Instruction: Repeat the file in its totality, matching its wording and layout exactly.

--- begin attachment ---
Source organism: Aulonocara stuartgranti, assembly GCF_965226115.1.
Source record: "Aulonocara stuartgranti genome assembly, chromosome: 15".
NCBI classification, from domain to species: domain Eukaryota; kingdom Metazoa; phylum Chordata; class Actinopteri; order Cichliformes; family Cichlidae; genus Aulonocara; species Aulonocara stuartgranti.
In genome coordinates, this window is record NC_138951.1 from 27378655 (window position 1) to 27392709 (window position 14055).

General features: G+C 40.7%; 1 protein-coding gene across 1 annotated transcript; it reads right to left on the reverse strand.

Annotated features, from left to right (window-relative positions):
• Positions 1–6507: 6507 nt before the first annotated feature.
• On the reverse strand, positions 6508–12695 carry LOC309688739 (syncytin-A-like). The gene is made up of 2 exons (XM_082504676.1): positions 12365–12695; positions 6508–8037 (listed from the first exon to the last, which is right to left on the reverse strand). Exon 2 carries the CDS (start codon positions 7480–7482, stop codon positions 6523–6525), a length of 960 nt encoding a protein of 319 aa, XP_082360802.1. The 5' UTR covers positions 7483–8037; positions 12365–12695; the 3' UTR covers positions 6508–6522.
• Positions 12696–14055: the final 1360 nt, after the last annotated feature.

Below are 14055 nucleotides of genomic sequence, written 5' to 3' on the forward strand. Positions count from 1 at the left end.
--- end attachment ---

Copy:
Source organism: Aulonocara stuartgranti, assembly GCF_965226115.1.
Source record: "Aulonocara stuartgranti genome assembly, chromosome: 15".
NCBI classification, from domain to species: domain Eukaryota; kingdom Metazoa; phylum Chordata; class Actinopteri; order Cichliformes; family Cichlidae; genus Aulonocara; species Aulonocara stuartgranti.
In genome coordinates, this window is record NC_138951.1 from 27378655 (window position 1) to 27392709 (window position 14055).

General features: G+C 40.7%; 1 protein-coding gene across 1 annotated transcript; it reads right to left on the reverse strand.

Annotated features, from left to right (window-relative positions):
• Positions 1–6507: 6507 nt before the first annotated feature.
• On the reverse strand, positions 6508–12695 carry LOC309688739 (syncytin-A-like). The gene is made up of 2 exons (XM_082504676.1): positions 12365–12695; positions 6508–8037 (listed from the first exon to the last, which is right to left on the reverse strand). Exon 2 carries the CDS (start codon positions 7480–7482, stop codon positions 6523–6525), a length of 960 nt encoding a protein of 319 aa, XP_082360802.1. The 5' UTR covers positions 7483–8037; positions 12365–12695; the 3' UTR covers positions 6508–6522.
• Positions 12696–14055: the final 1360 nt, after the last annotated feature.

Below are 14055 nucleotides of genomic sequence, written 5' to 3' on the forward strand. Positions count from 1 at the left end.